Kennedy students were able to participate in a 25 year study led by the U.S. Army Corps of Engineers-Alaska District and U.S. Fish and Wildlife Service, Alaska Region.
This year's research team was composed of two scholars from Mississippi State University—Riley Porter, graduate student, and George Williams, undergraduate student.
Read more at https://www.army.mil/article/259604
Download the 2020-2021 Kennedy Chair Annual Report.
A new paper is out from our research describing an uncommon bee in Mississippi. It is the first record of a specimen from this species displaying morphological characteristics of both males and females. And perhaps most unique about this finding is that the bee was found using sunflowers (mid-June 2016) planted for dove or other hunting the following fall.
Climate change or not, ducks aren't here
Posted on 11/25/2009 by Chris Niskanen
The possible effect of climate warming on duck migration is a controversial topic among waterfowl managers and duck hunters alike.
But you can bet Minnesota duck hunters, realizing the season ends next Tuesday, are looking out the window this morning and asking, "What the heck is going on?"
An unusually mild November has stalled the duck and goose migration from Manitoba to Mississippi, and though some waterfowl hunters are finding birds in flooded crop fields, the lack of migration is a head-scratcher.
"We’'re getting an awful lot of calls about our goose count," said John Wollenberg, assistant area wildlife manager at Lac qui Parle Wildlife Management Area in western Minnesota, where the goose season ends Sunday. "Normally, we’d have 100,000 geese here by mid-November. We’re stuck at 40,000. If it’s not the latest migration we’ve had, it’s one of the latest."
Are late migrations the new paradigm for waterfowl seasons? Should managers re-examine the dates when waterfowl seasons begin and end? Should hunters plan on taking their vacations in November rather in October? These and many other questions are swirling around the waterfowl-hunting world.
Michael Schummer doesn’t have the answers, but he is tracking the migration trends that the duck world is talking about. He predicted in August that this would be a mild fall and a late migration, and he’s telling die-hard mallard hunters in Mississippi not to take those hunting vacations in December.
"I’m saying embrace the shoveler and love the gadwall. Those mallards might not show up until the last week in January," said Schummer, a teaching and research associate in the department of wildlife, fisheries and aquaculture at Mississippi State University.
Schummer and other researchers have developed a Web-based duck migration forecast, which is updated every Monday, November through January. It forecasts when migration is likely to occur for mallards and other dabbling ducks in areas from Jamestown, N.D., through Memphis, Tenn.
One thing you won’t get Schummer to do is relate late migrations with climate change.
"It’s an evolving science and in its infancy," he said of the climate change research. "We try to get students and researchers to weigh the evidence and information. It’s controversial."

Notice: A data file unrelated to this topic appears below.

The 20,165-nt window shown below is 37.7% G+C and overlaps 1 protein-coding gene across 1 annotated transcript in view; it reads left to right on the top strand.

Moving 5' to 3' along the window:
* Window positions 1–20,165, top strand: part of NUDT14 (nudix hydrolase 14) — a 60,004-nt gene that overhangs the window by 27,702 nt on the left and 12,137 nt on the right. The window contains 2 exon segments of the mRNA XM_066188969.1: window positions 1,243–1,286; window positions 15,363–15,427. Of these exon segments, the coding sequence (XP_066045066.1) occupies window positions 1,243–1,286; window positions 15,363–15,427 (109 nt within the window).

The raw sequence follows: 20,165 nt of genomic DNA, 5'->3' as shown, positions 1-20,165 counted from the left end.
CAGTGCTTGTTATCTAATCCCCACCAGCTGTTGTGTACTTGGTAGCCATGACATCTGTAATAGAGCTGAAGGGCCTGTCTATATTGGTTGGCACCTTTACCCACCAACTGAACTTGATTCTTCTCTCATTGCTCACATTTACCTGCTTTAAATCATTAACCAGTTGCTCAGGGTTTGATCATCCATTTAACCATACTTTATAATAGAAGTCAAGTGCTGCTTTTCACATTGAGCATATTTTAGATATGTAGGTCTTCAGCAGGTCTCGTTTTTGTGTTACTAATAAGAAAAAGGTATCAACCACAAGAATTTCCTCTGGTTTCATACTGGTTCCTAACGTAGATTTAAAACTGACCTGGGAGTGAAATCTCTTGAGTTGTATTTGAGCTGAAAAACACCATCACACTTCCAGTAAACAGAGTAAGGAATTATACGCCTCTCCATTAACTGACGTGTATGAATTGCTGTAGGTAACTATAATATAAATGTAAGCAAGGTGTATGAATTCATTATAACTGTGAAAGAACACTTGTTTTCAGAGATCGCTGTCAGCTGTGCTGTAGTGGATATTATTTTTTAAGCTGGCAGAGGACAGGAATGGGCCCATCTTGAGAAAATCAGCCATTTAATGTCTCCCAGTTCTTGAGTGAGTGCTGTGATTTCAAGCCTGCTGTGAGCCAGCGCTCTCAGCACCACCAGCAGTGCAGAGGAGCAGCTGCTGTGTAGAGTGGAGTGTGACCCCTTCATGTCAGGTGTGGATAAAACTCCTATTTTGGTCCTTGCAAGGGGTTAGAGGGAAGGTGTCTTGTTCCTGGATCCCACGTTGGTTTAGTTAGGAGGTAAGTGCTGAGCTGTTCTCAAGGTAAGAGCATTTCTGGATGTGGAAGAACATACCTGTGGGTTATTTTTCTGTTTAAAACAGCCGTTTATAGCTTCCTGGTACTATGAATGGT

What Schummer and his associates have done is collect mountains of daily temperature and snowfall data from 1950 to 2008. The data, gathered from the Historical Climatology Network, is being compiled to create a Weather Severity Index that could be used to draw conclusions and make predictions on how temperature and snowfall influence waterfowl migration.
Similar research has been conducted in Minnesota and throughout the country to predict deer deaths during winter months.
In the 1950s, duck hunters experienced similar warm and late-migration periods as today, but trends shifted toward colder and snowy autumns in the 1970s and early 1980s—years that provided memorable seasons for waterfowlers.
But are the warm autumns in the 2000s occurring more frequently? Yes, said Schummer.
"It’s the frequency of these mild events that is increasing," he said. "Last winter was pretty cold, though, but between then and 2000, we had some of the mildest years on record."
And 2009 has been very unusual. Schummer said the U.S. experienced the wettest October ever recorded in 115 years, an event that caused ducks to spread out over a vast area, especially in the Upper Midwest. With mild temperatures in November, those ducks are feeding and aren’t interested in moving because "there is no reason for them to go anywhere," Schummer said.
"This is a very good year for ducks," he said. "There is a lot of food out there and a lot of places to hang out."
So how did Schummer predict this late migration? It’s an El Nino year, when there is a warming of the central and eastern tropical Pacific waters. That pattern brings rain to the Southwest and warm winter weather to the northern states.
How mild can El Nino make the Midwest? At 3 p.m. on Nov. 18, weather stations between Memphis and Jamestown reported temperatures varying only five degrees, from 43 to 48.
"That’s typical of an El Nino year," Schummer said.
But Schummer said there’s a change in weather approaching. The migration forecast predicts a major movement of dabbling ducks other than mallards during this week, and that migration will occur out of higher latitudes and into mid-latitudes, like Missouri, of the Mississippi Flyway.
In other words, you might want to be in the marsh starting on Thanksgiving and through the weekend.